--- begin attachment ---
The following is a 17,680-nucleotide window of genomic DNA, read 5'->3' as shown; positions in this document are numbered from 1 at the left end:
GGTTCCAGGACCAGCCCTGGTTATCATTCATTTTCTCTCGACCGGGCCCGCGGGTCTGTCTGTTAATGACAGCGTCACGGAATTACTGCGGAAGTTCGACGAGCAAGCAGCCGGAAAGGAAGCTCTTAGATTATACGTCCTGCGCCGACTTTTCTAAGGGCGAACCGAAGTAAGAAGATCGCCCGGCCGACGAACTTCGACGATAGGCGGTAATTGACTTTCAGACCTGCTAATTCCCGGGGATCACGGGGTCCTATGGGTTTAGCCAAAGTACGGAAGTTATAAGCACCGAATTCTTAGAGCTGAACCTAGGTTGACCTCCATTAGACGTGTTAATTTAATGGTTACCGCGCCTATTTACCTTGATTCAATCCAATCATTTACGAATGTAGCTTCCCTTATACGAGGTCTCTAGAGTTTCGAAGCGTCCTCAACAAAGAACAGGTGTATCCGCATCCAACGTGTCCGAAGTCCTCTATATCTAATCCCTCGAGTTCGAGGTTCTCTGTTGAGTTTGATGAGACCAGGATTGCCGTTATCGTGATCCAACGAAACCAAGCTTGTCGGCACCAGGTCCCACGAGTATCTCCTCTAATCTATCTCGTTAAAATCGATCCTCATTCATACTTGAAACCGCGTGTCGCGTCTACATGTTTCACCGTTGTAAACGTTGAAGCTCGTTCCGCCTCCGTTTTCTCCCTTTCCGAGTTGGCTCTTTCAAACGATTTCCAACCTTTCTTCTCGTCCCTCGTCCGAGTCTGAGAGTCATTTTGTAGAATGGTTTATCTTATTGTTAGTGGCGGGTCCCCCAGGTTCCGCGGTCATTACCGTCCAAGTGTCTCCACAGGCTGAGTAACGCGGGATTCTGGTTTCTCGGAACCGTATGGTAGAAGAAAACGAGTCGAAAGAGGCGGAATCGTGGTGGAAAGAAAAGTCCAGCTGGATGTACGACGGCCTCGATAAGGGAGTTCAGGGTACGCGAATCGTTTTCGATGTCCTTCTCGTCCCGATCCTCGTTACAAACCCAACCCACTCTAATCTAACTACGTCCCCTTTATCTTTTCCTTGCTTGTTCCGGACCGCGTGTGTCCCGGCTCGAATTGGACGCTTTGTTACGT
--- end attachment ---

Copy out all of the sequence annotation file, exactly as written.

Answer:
The following is a 17,680-nucleotide window of genomic DNA, read 5'->3' as shown; positions in this document are numbered from 1 at the left end:
GGTTCCAGGACCAGCCCTGGTTATCATTCATTTTCTCTCGACCGGGCCCGCGGGTCTGTCTGTTAATGACAGCGTCACGGAATTACTGCGGAAGTTCGACGAGCAAGCAGCCGGAAAGGAAGCTCTTAGATTATACGTCCTGCGCCGACTTTTCTAAGGGCGAACCGAAGTAAGAAGATCGCCCGGCCGACGAACTTCGACGATAGGCGGTAATTGACTTTCAGACCTGCTAATTCCCGGGGATCACGGGGTCCTATGGGTTTAGCCAAAGTACGGAAGTTATAAGCACCGAATTCTTAGAGCTGAACCTAGGTTGACCTCCATTAGACGTGTTAATTTAATGGTTACCGCGCCTATTTACCTTGATTCAATCCAATCATTTACGAATGTAGCTTCCCTTATACGAGGTCTCTAGAGTTTCGAAGCGTCCTCAACAAAGAACAGGTGTATCCGCATCCAACGTGTCCGAAGTCCTCTATATCTAATCCCTCGAGTTCGAGGTTCTCTGTTGAGTTTGATGAGACCAGGATTGCCGTTATCGTGATCCAACGAAACCAAGCTTGTCGGCACCAGGTCCCACGAGTATCTCCTCTAATCTATCTCGTTAAAATCGATCCTCATTCATACTTGAAACCGCGTGTCGCGTCTACATGTTTCACCGTTGTAAACGTTGAAGCTCGTTCCGCCTCCGTTTTCTCCCTTTCCGAGTTGGCTCTTTCAAACGATTTCCAACCTTTCTTCTCGTCCCTCGTCCGAGTCTGAGAGTCATTTTGTAGAATGGTTTATCTTATTGTTAGTGGCGGGTCCCCCAGGTTCCGCGGTCATTACCGTCCAAGTGTCTCCACAGGCTGAGTAACGCGGGATTCTGGTTTCTCGGAACCGTATGGTAGAAGAAAACGAGTCGAAAGAGGCGGAATCGTGGTGGAAAGAAAAGTCCAGCTGGATGTACGACGGCCTCGATAAGGGAGTTCAGGGTACGCGAATCGTTTTCGATGTCCTTCTCGTCCCGATCCTCGTTACAAACCCAACCCACTCTAATCTAACTACGTCCCCTTTATCTTTTCCTTGCTTGTTCCGGACCGCGTGTGTCCCGGCTCGAATTGGACGCTTTGTTACGT